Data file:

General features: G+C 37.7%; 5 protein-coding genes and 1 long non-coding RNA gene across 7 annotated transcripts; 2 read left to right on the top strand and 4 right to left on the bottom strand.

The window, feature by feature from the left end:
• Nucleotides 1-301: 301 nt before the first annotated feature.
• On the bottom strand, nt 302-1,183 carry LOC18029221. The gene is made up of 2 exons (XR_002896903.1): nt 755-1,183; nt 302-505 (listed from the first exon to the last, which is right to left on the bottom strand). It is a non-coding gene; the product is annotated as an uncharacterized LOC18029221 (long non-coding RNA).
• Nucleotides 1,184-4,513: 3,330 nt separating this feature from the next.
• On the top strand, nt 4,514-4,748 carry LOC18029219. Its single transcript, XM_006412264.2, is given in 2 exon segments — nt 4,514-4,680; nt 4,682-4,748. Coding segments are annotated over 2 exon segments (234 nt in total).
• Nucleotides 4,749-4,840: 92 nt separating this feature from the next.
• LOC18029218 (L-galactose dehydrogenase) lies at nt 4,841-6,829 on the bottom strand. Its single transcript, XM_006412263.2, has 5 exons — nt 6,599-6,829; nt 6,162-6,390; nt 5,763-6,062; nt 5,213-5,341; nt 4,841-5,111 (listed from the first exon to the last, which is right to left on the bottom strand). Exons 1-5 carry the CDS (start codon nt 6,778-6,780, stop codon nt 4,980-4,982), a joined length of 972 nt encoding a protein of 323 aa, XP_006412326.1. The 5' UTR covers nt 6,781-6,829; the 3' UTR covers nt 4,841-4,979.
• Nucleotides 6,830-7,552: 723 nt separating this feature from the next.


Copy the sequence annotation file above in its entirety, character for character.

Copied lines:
General features: G+C 37.7%; 5 protein-coding genes and 1 long non-coding RNA gene across 7 annotated transcripts; 2 read left to right on the top strand and 4 right to left on the bottom strand.

The window, feature by feature from the left end:
• Nucleotides 1-301: 301 nt before the first annotated feature.
• On the bottom strand, nt 302-1,183 carry LOC18029221. The gene is made up of 2 exons (XR_002896903.1): nt 755-1,183; nt 302-505 (listed from the first exon to the last, which is right to left on the bottom strand). It is a non-coding gene; the product is annotated as an uncharacterized LOC18029221 (long non-coding RNA).
• Nucleotides 1,184-4,513: 3,330 nt separating this feature from the next.
• On the top strand, nt 4,514-4,748 carry LOC18029219. Its single transcript, XM_006412264.2, is given in 2 exon segments — nt 4,514-4,680; nt 4,682-4,748. Coding segments are annotated over 2 exon segments (234 nt in total).
• Nucleotides 4,749-4,840: 92 nt separating this feature from the next.
• LOC18029218 (L-galactose dehydrogenase) lies at nt 4,841-6,829 on the bottom strand. Its single transcript, XM_006412263.2, has 5 exons — nt 6,599-6,829; nt 6,162-6,390; nt 5,763-6,062; nt 5,213-5,341; nt 4,841-5,111 (listed from the first exon to the last, which is right to left on the bottom strand). Exons 1-5 carry the CDS (start codon nt 6,778-6,780, stop codon nt 4,980-4,982), a joined length of 972 nt encoding a protein of 323 aa, XP_006412326.1. The 5' UTR covers nt 6,781-6,829; the 3' UTR covers nt 4,841-4,979.
• Nucleotides 6,830-7,552: 723 nt separating this feature from the next.